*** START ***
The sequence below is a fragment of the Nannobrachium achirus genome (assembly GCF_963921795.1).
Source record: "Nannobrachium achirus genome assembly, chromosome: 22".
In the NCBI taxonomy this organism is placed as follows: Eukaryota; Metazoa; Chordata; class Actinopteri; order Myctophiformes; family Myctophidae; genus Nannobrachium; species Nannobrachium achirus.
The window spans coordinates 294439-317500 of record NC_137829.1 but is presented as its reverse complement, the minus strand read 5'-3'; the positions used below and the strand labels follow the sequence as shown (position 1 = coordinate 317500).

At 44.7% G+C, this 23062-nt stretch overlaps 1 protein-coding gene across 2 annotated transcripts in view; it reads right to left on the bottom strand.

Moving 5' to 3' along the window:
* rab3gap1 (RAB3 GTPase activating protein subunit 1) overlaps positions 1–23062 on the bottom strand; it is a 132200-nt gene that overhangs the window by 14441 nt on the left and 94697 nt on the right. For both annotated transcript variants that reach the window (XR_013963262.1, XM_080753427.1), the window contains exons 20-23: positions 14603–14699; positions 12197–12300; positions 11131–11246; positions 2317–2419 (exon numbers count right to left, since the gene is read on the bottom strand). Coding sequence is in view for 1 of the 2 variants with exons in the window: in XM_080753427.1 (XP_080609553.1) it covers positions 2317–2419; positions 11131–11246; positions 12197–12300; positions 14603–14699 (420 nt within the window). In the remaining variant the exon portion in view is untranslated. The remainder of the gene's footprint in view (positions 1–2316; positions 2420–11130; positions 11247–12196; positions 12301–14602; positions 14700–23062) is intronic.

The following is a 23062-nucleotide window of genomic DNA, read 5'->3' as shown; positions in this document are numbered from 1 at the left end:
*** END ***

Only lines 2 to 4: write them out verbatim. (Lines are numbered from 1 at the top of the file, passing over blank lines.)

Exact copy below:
Source record: "Nannobrachium achirus genome assembly, chromosome: 22".
In the NCBI taxonomy this organism is placed as follows: Eukaryota; Metazoa; Chordata; class Actinopteri; order Myctophiformes; family Myctophidae; genus Nannobrachium; species Nannobrachium achirus.
The window spans coordinates 294439-317500 of record NC_137829.1 but is presented as its reverse complement, the minus strand read 5'-3'; the positions used below and the strand labels follow the sequence as shown (position 1 = coordinate 317500).